“You might collect a lot for compliance, but that can slow it down for threat detection uses. So you have a tactical SIEM for threat detections,” he says.
Maximizing SIEM’s value
Still, most companies continue to use SIEM software primarily for tracking and investigating what’s happened, says Eric Ogren, senior analyst with the information security team at 451 Research. Ogren says this use case is driven by the escalating threat of breaches and the increasingly severe fallout that leaders and organizations will face in such events.
As Ogren says: “If a company gets hacked, no CIO wants to have the board ask what happened and say, ‘Damn if I know.’ They want to say, ‘We’re going through log data to find out what happened.’”
At the same time, though, many companies now are moving beyond that and are increasingly using the technology for detection and near real-time response, Ogren says.
“The game now is: How fast can you detect?” he says, adding that the evolving machine learning capabilities are helping SIEM systems to more accurately identify unusual and potentially malicious activity.
Despite such advances, organizations continue to be challenged in their abilities to maximize the benefits and, thus, the value they get even out of existing systems, experts say.
There are various reasons for that.
First, SIEM technologies are resource intensive and require experienced staff to implement, maintain and fine-tune them – staff that not all organizations have fully invested in yet.
“A lot of organizations bring in the technology because they know it’s something they want but they don’t have the staff or they don’t get the staff the training they need to use it,” Stroud says.
SIEM software also requires quality data for maximum yield – “The bigger data source you give it, they better it gets and the better it can see outliers,” Stroud explains. Yet organizations continue to struggle with defining and providing the right data.
And even with strong data and a sophisticated team running the SIEM technology, the software itself has limits, analysts say. They point out that it is not completely accurate in detecting what’s acceptable activity and what’s a legitimate potential threat – a discrepancy that leads to high numbers of false alerts in many deployments.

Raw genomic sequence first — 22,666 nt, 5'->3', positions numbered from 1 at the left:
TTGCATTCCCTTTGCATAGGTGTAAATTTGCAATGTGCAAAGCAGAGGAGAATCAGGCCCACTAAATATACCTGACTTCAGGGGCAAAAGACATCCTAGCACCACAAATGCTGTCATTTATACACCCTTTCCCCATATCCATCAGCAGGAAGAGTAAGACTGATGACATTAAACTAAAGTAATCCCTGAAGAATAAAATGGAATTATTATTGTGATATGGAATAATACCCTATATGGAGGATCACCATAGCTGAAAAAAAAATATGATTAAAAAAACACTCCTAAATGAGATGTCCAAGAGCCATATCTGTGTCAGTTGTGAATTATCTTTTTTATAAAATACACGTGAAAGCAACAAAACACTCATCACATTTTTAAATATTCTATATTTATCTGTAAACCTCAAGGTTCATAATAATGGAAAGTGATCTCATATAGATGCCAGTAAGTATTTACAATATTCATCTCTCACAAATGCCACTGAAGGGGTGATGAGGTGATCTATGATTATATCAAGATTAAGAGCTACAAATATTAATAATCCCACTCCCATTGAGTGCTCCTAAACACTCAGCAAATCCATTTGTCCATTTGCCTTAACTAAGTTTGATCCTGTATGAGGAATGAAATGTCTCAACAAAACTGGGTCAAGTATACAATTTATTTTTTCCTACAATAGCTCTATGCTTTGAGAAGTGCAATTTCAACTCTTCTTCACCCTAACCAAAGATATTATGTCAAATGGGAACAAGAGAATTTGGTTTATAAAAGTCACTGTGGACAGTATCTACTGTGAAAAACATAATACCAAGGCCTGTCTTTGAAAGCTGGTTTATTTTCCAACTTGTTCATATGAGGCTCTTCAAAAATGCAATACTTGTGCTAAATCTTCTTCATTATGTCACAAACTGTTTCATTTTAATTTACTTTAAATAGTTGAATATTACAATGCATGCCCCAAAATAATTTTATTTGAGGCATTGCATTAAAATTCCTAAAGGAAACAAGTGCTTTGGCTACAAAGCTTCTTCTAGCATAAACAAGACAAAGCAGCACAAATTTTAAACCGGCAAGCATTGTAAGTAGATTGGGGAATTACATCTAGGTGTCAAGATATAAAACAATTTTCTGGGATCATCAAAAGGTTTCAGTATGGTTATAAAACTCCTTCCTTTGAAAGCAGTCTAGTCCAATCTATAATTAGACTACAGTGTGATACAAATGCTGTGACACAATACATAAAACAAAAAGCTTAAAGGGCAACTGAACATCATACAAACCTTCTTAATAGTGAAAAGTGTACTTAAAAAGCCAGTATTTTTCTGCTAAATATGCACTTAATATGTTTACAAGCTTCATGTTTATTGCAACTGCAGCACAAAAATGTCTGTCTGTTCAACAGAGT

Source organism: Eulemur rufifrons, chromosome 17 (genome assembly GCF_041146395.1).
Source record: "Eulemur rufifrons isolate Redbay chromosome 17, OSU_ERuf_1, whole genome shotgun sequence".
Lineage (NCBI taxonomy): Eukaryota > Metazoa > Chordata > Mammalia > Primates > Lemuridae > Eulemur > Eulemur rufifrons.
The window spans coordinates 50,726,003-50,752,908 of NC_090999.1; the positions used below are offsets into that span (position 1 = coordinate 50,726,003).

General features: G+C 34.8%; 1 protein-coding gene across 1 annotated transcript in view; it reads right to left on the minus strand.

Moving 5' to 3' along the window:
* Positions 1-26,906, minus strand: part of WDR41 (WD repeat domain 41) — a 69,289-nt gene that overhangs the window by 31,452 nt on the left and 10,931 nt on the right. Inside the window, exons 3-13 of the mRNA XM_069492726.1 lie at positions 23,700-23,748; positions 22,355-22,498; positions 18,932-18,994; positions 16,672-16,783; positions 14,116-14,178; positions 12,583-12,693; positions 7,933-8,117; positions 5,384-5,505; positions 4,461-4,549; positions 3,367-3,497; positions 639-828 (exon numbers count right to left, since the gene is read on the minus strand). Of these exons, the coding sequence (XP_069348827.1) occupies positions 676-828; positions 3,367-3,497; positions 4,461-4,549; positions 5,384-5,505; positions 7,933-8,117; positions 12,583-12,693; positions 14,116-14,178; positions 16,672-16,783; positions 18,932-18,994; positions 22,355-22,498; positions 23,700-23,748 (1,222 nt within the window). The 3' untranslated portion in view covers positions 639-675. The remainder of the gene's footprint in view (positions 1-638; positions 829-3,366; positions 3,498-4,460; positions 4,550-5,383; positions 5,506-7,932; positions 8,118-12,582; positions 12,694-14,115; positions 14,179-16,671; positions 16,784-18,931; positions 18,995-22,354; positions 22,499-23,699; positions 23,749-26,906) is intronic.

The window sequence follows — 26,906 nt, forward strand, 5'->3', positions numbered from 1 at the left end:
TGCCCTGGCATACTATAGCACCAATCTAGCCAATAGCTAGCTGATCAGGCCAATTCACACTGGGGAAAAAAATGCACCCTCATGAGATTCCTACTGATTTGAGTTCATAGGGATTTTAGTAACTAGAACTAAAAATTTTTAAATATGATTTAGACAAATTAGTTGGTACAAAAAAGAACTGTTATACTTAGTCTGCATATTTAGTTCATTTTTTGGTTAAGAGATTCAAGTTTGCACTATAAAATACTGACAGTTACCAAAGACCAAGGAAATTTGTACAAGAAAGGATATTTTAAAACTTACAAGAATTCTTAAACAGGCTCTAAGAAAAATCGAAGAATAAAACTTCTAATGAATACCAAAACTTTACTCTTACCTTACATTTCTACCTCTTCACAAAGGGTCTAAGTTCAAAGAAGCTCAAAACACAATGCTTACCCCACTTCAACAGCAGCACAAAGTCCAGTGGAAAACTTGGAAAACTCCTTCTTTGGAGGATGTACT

That scenario necessitates strong governance and effective procedures within the enterprise so that the security teams don’t succumb to alert overload.
Stroud says security professionals often start by chasing down a staggering amount of false alerts. Sophisticated organizations will learn to tune the tooling overtime so that the software understands what are usual events and thereby lower the number of false alerts.
On the other side, however, he says some security teams will skimp on that step and instead tune out more of the false alerts out of habit – a practice that risks missing real threats.
Musich says the more sophisticated organizations also write scripts to automate more of the mundane functions, such as pulling contextual data from different sources to put a more complete picture around alerts to speed investigations and identification of real threats.
“It takes good processes as well as a maturity in the security operations,” she adds. “That means having it not just be a tool unto itself but having it integrated with other technologies and having an overall process to guide the activities.”
It’s moves like that, she says, that can reduce the time staff spends on lower-level activities and instead allow them to redirect their energies to the high-value tasks that elevate the company’s entire security posture.